That Bottom Six Is…Something

Now, for the bad. I’m not sure what that bottom six is. Timo Meier and Dawson Mercer find themselves on the third line with Michael McLeod as their center. Meier and Mercer have played well together when on a line with Hischier this season, but they haven’t played with McLeod at all since the Devils acquired Meier from the San Jose Sharks before the trade deadline. 

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The third line would have more potential if Jesper Boqvist were centering Meier and Mercer, giving the unit three players who can create off the rush and forecheck. That’d have McLeod centering Yegor Sharangovich and Nathan Bastian, the best fourth line the Devils could put forth, given Miles Wood’s significant struggles over the first two games. 

Speaking of Wood, there was no indication during the morning skate of whether he’ll play tonight. If Ruff plays him, he’ll be doing a disservice to his team. Wood took another costly offensive zone penalty that led to a Rangers power-play goal in Game 2, and he finished that game with an xG% just above two percent. Wood is not providing any physicality, and with the penalties he keeps taking, he’s been a massive net negative. He should not see the ice for the rest of this series. 

Devils Need to Challenge Shesterkin

A significant reason the Devils have only scored two goals over the first two games of this series is they’re not doing anything to challenge Rangers goaltender Igor Shesterkin. He’s made a few difficult saves, but he’s not had a workload that would cause him to break a sweat. 

Igor Shesterkin New York Rangers
New York Rangers goaltender Igor Shesterkin (Photo by Jess Starr/The Hockey Writers)

The Devils can’t always look for the perfect play when they gain the offensive zone. It sounds simple, but sometimes, they just need to get shots on net and hope for rebound and redirect opportunities. They also need to create more traffic to take Shesterkin’s eyes away. A goalie of his caliber will stop most of the shots he sees cleanly, which has been the case in the first two games of the series.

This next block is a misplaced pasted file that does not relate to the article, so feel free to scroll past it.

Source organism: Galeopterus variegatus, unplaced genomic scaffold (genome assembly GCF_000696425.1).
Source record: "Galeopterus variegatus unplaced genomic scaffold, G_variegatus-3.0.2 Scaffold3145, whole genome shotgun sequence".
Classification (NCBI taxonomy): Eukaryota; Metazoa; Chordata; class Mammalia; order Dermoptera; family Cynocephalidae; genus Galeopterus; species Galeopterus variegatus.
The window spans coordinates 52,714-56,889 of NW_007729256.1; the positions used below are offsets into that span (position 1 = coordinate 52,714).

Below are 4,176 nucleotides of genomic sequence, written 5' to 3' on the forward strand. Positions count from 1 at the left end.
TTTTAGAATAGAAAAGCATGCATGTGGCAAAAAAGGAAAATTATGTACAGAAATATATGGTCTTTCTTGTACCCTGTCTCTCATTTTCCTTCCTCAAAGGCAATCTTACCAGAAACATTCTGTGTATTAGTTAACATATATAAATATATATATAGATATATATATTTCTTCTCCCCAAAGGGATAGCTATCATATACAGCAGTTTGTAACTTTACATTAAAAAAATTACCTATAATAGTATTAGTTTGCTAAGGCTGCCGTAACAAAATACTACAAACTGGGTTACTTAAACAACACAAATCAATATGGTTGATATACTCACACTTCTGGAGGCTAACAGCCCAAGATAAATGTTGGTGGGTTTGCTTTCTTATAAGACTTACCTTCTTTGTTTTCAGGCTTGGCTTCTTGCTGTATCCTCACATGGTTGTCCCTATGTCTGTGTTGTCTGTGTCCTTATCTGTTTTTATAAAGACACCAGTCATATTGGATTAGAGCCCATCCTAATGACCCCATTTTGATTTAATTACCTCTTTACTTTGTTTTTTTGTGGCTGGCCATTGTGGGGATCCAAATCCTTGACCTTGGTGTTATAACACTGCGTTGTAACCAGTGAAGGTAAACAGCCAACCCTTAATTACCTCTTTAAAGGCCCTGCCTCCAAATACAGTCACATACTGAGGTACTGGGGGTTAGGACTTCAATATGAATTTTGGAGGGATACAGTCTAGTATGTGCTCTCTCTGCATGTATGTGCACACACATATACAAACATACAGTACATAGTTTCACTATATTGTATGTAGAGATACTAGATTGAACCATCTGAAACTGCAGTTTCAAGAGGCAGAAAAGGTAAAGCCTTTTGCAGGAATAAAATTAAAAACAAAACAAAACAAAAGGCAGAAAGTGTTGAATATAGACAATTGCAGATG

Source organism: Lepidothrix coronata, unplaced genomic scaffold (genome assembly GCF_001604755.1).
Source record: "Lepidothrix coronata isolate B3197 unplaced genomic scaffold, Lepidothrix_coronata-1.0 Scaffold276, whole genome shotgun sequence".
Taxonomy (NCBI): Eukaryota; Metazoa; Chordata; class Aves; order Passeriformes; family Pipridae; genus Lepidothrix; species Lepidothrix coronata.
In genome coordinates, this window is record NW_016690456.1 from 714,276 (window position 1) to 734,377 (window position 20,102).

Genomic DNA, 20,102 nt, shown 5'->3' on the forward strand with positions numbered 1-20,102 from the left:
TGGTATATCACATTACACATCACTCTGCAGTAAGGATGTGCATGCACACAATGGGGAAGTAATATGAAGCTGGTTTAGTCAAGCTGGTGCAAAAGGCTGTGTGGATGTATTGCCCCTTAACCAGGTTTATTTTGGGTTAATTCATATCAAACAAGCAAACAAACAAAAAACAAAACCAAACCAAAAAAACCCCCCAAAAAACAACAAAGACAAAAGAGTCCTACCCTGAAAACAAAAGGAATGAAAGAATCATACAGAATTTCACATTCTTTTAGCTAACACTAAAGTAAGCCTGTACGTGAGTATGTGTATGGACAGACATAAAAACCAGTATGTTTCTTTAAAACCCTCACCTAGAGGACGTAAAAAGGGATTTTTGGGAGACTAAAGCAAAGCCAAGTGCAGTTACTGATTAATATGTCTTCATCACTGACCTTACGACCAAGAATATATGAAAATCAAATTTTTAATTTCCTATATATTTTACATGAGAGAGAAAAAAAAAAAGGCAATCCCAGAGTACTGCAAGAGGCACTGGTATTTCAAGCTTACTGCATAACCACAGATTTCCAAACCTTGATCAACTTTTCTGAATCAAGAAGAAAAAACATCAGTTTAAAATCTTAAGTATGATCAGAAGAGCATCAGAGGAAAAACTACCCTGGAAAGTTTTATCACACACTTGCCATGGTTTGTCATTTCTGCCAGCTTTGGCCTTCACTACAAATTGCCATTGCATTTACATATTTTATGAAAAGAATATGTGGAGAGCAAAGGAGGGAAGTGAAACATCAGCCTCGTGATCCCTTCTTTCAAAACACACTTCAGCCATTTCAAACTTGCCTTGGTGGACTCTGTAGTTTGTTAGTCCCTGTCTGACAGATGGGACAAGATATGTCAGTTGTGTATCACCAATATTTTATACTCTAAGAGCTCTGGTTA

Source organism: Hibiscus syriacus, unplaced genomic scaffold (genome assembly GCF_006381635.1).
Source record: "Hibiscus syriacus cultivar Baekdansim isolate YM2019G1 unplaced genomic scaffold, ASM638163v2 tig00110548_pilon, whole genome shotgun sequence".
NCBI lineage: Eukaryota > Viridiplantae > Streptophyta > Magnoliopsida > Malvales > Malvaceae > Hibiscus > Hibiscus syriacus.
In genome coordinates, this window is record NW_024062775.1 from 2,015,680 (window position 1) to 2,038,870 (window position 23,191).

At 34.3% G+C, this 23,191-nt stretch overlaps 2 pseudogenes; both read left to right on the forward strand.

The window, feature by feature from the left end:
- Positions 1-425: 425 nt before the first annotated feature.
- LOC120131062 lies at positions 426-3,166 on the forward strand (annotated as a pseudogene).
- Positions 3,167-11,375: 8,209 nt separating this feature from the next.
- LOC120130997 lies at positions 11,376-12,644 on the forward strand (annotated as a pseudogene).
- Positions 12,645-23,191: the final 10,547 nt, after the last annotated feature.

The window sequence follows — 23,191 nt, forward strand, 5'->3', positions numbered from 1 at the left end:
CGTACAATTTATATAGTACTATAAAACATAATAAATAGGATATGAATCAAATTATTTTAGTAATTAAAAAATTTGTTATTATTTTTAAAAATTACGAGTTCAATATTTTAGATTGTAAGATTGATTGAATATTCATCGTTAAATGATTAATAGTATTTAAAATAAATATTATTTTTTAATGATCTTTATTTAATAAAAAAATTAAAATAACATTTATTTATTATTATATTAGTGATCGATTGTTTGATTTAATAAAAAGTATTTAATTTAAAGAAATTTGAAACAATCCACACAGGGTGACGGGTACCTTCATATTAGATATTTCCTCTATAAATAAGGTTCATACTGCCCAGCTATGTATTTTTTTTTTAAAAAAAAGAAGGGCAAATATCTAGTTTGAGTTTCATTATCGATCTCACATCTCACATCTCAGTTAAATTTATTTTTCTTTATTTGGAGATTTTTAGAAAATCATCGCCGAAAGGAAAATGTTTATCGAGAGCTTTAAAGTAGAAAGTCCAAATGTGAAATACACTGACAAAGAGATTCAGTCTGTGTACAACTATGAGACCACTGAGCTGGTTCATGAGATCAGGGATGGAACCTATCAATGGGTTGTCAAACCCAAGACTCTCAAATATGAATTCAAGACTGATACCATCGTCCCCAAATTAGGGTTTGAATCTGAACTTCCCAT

That’s where having someone like Haula on Hughes and Tatar’s line can help. He does a good of getting to high-danger areas and creating scoring chances. The same is true of Meier, which is a bit of a head-scratcher as to why he’s on the third line again. But whatever the case may be, they need to make life much more difficult for Shesterkin than they have so far.

Devils Quick Hits

  • Chris Kreider has four power-play goals in two games this series. It goes without saying anything, but the Devils’ penalty killers need to do a better job tying up Kreider in front of the net. They also need to make it more difficult for Adam Fox to get shots through traffic for Kreider to redirect in the net front. If they don’t do a better job defending Fox and Kreider, it’ll be another long night for the team’s penalty killers. 
  • Jonas Siegenthaler checks back into the lineup after unjustly being a healthy scratch for Game 2. He posted a 66.92 xG% in Game 1 and is easily one of the Devils’ more physical defensemen. They’ll need a strong performance from him alongside Dougie Hamilton on the top pair. 

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Advanced stats from Natural Stat Trick